Dahua HDCVI 2.0 Tested

By Ethan Ace, Published Nov 17, 2014, 12:00am EST (Research)

A strong initial reception but can it repeat?

Dahua's initial HDCVI analog HD offering, with its super low cost and HD resolution, was extremely well received (see IPVM's HDCVI test results).

Now less than a year later, Dahua is releasing HDCVI 2.0 [link no longer available] claiming improved low light, WDR, and new motorized zoom and autofocus functions.

We tested two 1080p bullet cameras, the motorized zoom HAC-HFW2220RN-Z [link no longer available] and the compact HAC-HFW2220-SN, along with the HCVR7216S, a "tribrid" recorder supporting HDCVI, SD analog and IP cameras.

Can Dahua repeat or will this be a dissapointment?

In this test we examine:

  • How do these compare to IP cameras from big competitors like Axis, Hikvision and Samsung?
  • How did low light performance compare to past Dahua models?
  • How much has WDR performance improved?
  • How well does this new tribrid DVR support each type of camera?
  • These are the key findings from this test:

    • Full light image quality slightly improved from first generation cameras with better contrast and details of test subject.
    • Low light: High digital noise levels (despite built-in IR) in Gen 2 HDCVI cameras reduced contrast, obscuring subject details compared to both first gen HDCVI and IP cameras.
    • Bandwidth consumption for Gen 2 much higher than Gen 1, likely due to the high noise levels.
    • IR pattern was uneven across the field of view, with much lower power at the edges.
    • Much better WDR performance than past HDCVI models and Dahua's low cost bullet, though not as good as true WDR models from Axis, Hikvision, or Samsung.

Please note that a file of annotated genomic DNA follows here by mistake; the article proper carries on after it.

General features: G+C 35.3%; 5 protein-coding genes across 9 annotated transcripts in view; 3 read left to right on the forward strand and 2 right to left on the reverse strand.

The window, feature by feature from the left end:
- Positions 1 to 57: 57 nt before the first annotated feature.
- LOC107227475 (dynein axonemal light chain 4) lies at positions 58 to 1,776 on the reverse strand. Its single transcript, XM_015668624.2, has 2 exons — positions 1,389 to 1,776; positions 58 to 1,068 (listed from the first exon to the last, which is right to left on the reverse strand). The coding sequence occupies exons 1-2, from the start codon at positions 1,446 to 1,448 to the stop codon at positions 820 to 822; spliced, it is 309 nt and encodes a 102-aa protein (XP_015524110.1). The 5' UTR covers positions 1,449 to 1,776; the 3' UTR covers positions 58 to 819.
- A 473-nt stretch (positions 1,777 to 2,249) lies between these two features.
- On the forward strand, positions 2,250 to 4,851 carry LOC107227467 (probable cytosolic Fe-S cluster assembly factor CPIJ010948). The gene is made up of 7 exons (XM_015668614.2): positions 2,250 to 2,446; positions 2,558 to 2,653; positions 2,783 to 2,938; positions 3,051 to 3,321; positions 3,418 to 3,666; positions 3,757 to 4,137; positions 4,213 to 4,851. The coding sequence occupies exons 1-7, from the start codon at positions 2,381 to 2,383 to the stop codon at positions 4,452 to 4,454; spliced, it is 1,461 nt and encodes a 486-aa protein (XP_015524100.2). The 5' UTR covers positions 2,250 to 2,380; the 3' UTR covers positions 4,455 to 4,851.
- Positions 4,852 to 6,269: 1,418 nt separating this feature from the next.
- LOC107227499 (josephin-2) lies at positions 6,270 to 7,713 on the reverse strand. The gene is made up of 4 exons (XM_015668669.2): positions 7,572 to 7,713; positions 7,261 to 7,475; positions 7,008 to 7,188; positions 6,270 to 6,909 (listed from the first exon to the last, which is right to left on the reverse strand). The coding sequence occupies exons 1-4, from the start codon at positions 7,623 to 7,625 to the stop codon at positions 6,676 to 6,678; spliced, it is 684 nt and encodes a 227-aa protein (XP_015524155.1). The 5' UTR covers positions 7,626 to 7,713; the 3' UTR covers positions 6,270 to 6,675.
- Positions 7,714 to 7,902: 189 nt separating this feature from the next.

• Max WDR settings (5/5) result in high noise levels compared to default (3/5), though much better contrast and visibility in both bright and dark areas.
    • Cameras default to WDR off, requiring setup via on-screen menu.
    • Motorized zoom and autofocus functions worked without issue.
    • Tribrid DVR worked without issue with all three types of supported cameras: HDCVI, analog, and IP. A reboot is required when switching from HDCVI/analog to IP or back.
    • Discovered ONVIF conformant cameras from Axis, Bosch, Sony, Samsung, Avigilon, Hikvision, and others automatically.
    • Connected to cameras from all of the above without issue, and allowed basic CODEC and image quality settings configuration, though camera side motion detection was supported only on Dahua cameras (continuous recording only on others).


    Pricing for the HDCVI models used in this test is as follows:

    Note that due to Dahua's limited availability in North America, these prices reflect quotations from online suppliers. Pricing may be lower depending on quantity or supplier.

    Compared to Gen I

    Pricing of the HAC-HFW2220S is approximately the same as its first 1080p generation counterpart, the HFW2200S [link no longer available]. 

    Compared to past 1080p models, the tribrid DVR is moderately more expensive. For example, the HCVR7208A used in our original HDCVI test sold for ~$250 at the time. A tribrid 8-channel model, the HCVR7808S now sells for $300-400 online.

    Compared to IP Cameras

    As with first generation models, this pricing is substantially lower than these cameras' IP counterparts. For example, while the 1080p HDCVI bullet sells for ~$75, a comparable Dahua 1080p IP bullet is ~~$150.


    As with all of the analog HD over coax cameras we have tested, Dahua's second HDCVI generation offers HD image quality while reusing existing cables, at a price point lower than IP. However, for those looking for top WDR or low light performance, HDCVI still falls short of leading IP models. 

    The HCVR7800 series Tribrid DVRs are a good choice for those looking to upgrade to HDCVI while looking to maintain existing analog cameras or who wish to use IP cameras in select applications (such as low light or WDR scenes given the limitations above).

    Finally, as mentioned previously, Dahua's lack of a direct North American channel presents challenges in product procurement and tech support. Integrators must seek out product through one of Dahua's OEMs or forgo technical support.